Ive tried to go through theological studies w/ the group on worship and an appropriate understanding and approach to worship with no real progress.

    This put me in a position of having to give up the role completely because I feel ill-equiped for it… but in their eyes I'm simply a talented musician who should give his gifts to the body.

    It's been quite a journey for me and I really appreciate seeing these thoughts and thinking through them – they very much resonate with me

    Cheers

  3. Well thought out: arises from both a heart and mind sensitive to the Word, God's Spirit, and God's people. Thanks. I'll be passing this on.

  4. As someone who has hired many a Christian musician and seen a lot in Nashville in the area of worship I highly commend you on this list and count it a real blessing that the leader at my church has these qualities and more.

    Care to make one of these lists for pastors?

  5. Zac, I agree with you 100%. The church definitely needs more worship pastors. Funny thing is our schools are more designed to raise up lead musicians than worship pastors.

    You may have touched on this, but worship pastors are more concerned with the worshiping heart of the church rather than just excellent services.

  6. God can speak through anyone willing to lead especially if the goal is to lead people to worship, revere and praise a holy God. My dad had no formal training and led music for over 40 yrs. I HATE seeing and experiencing "worship wars" ! Sometimes it is caused from lack of direction and lack of heart, spiritually. Some people lead as a performance, which is not in my comfort area OR how I view what worship should be. Music selection can and should be theologically and biblically sound. There should be a mix reflecting God's creation. Quiet, Peaceful, Abundant Praise, Glory, Holiness, Giving, Thanks, and sometimes Silence. "Be Still and Know that I am God!" and a passage I think of when it comes to worship is Isaiah 6:1-8. Many churches where I have attended taught Music from preschool on up. Public education has cut Music programs, so many people "learn" their music education from MTV…not the most Godly source.
    A good written help is Lovelace and Rice's book, Music and Worship in the Church. It may be out of print but is still available.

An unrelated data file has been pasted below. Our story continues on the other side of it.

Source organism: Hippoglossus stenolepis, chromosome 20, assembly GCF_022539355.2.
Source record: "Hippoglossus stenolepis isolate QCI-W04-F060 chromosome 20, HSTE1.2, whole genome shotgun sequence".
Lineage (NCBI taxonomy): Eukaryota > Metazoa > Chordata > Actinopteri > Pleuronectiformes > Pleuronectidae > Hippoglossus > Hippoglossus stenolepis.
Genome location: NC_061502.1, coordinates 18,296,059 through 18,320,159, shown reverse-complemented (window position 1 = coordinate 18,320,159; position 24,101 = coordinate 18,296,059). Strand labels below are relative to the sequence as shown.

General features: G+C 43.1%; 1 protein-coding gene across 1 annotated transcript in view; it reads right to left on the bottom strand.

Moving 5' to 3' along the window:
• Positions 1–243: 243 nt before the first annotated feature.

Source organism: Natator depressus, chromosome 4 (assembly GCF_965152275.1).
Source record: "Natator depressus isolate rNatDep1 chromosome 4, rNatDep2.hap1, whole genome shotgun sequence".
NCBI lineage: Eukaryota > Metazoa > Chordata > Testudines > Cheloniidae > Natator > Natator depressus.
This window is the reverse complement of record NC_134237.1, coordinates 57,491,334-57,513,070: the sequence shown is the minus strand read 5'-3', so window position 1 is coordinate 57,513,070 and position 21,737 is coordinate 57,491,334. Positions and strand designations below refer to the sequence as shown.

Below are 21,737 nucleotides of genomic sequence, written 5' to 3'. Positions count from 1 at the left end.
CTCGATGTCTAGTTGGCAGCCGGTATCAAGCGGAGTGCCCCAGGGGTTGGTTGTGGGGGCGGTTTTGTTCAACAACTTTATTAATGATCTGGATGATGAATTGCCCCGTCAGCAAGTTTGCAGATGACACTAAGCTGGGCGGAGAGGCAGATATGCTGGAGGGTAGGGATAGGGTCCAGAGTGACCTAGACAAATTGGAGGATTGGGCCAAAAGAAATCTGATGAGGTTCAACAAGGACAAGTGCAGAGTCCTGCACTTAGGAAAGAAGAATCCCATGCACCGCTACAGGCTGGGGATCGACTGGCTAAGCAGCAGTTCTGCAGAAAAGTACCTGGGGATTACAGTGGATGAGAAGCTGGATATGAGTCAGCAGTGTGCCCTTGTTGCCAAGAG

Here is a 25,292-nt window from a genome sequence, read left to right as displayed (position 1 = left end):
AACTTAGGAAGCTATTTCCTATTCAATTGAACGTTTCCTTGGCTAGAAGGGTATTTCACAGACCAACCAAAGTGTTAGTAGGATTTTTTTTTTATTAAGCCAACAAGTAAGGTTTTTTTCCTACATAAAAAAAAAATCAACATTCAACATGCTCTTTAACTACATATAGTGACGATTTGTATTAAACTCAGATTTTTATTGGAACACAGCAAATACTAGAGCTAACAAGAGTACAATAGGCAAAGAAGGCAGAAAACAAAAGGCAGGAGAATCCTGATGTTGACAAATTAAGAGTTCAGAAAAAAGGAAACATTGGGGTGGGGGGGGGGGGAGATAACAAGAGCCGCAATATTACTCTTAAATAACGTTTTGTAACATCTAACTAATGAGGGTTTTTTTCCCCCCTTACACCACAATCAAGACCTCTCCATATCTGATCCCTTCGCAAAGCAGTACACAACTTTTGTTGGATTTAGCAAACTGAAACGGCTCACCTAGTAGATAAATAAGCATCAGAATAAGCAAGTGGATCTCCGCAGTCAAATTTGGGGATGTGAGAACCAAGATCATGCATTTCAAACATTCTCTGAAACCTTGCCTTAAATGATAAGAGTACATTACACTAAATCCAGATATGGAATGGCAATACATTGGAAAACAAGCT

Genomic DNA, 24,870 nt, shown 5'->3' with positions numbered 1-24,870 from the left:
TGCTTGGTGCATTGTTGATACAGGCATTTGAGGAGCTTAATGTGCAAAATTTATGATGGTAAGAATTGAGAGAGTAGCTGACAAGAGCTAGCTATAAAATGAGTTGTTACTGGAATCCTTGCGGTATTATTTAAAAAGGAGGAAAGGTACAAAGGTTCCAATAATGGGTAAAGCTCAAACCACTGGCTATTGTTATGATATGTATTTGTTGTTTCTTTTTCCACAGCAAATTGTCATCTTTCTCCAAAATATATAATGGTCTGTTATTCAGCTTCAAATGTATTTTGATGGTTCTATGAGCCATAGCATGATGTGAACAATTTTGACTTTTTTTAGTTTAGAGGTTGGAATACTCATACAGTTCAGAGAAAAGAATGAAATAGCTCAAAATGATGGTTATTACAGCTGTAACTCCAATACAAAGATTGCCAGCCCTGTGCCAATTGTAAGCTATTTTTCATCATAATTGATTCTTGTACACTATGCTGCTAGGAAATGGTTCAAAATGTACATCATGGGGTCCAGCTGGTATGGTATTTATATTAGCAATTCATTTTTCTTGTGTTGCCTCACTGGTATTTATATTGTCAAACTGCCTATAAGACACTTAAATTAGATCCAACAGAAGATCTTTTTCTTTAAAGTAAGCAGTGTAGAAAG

7. you are so far off it's not even funny. just what the church needs, more qualifications and segregation. last time i checked, the bible was full of God using the least qualified individuals for his glory. you need to rethink where you're coming from with this..

  8. I agree completely. In my college experience, the professors think of music jobs in churches as great opportunities for money. They promote it that way rather than it being your calling and having to be a Christian to do it. It's like getting the same amount of money as someone and doing half the work at the same job. Or in this case, more than half the work going by your list.

  9. I agree with nearly everything you said and I pray more churches will follow the worship leader model you propose. However I would challenge you on one area: the role of pastor/teacher in the church is clearly laid out in Scripture as the responsibility of men. How can women fit in this model when the whole of Scripture is considered?

  10. Sounds like j- courageous as she/he is without signing a name- needs to read a) the post more clearly- zac explicitly addressed theological training and b) 1 Timothy 3- the bible has qualifications for church leaders. Don't brandish the bible unless you make direct support. Your divisiveness exemplifies the very thing you decry.

  11. We are in the middle of a transition like the one you've described and I've been looking for the words that would explain how I was feeling God leading us for the future. Your description of the difference hit our situation in many ways. I believe that a church that is interested in moving forward will need to look at these qualifications and step into a new way of understanding worship, worship leading and the heart of the worshippers. Thank you!
    Shine On!

  12. I like where you're coming from Zac. I think God deserves excellence. The stakes are high. I'm the worship arts coordinator at our church. I'm not a musician, but have been asked to oversee and protect the weekly worship – all elements including songs, series', and other elements. Although I'm not a musician, I do feel God has gifted me with creative artistic abilities. I design things. I manage the teams. Ultimately our goal is to strive for excellence in all we do. If we do things "halfway," then we are not honoring the one who created all things.